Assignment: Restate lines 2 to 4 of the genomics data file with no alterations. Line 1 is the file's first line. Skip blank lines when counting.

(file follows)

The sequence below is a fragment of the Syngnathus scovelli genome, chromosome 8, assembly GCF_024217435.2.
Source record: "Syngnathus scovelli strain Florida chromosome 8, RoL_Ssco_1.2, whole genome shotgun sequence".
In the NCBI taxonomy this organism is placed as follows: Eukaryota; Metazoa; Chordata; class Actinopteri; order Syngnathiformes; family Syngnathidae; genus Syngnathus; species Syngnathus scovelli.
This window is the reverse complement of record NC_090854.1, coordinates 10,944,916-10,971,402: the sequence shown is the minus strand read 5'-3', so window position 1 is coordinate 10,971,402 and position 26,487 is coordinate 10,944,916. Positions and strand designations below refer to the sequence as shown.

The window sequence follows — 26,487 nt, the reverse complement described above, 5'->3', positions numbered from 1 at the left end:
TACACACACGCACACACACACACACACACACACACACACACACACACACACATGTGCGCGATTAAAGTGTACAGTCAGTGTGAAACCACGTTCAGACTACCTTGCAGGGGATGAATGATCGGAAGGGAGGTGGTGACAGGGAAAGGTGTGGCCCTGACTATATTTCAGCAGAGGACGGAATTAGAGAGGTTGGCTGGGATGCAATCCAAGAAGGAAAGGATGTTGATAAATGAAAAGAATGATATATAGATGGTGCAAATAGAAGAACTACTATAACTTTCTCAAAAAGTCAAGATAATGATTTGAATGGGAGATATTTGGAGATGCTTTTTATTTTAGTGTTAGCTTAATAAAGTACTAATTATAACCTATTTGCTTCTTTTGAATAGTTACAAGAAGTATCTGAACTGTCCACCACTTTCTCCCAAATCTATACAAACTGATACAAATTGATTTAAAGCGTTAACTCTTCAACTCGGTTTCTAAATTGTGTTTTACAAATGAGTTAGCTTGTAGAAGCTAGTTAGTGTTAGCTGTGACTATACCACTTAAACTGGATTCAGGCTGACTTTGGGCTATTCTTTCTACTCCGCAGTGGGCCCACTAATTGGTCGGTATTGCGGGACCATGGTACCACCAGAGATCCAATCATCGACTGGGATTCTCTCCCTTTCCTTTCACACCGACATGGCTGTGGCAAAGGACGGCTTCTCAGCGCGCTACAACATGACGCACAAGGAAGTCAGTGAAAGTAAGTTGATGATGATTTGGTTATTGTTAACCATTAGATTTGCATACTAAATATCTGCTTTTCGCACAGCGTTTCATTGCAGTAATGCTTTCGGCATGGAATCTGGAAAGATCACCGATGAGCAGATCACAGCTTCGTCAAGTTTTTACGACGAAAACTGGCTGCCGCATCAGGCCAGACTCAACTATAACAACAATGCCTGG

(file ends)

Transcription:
Source record: "Syngnathus scovelli strain Florida chromosome 8, RoL_Ssco_1.2, whole genome shotgun sequence".
In the NCBI taxonomy this organism is placed as follows: Eukaryota; Metazoa; Chordata; class Actinopteri; order Syngnathiformes; family Syngnathidae; genus Syngnathus; species Syngnathus scovelli.
This window is the reverse complement of record NC_090854.1, coordinates 10,944,916-10,971,402: the sequence shown is the minus strand read 5'-3', so window position 1 is coordinate 10,971,402 and position 26,487 is coordinate 10,944,916. Positions and strand designations below refer to the sequence as shown.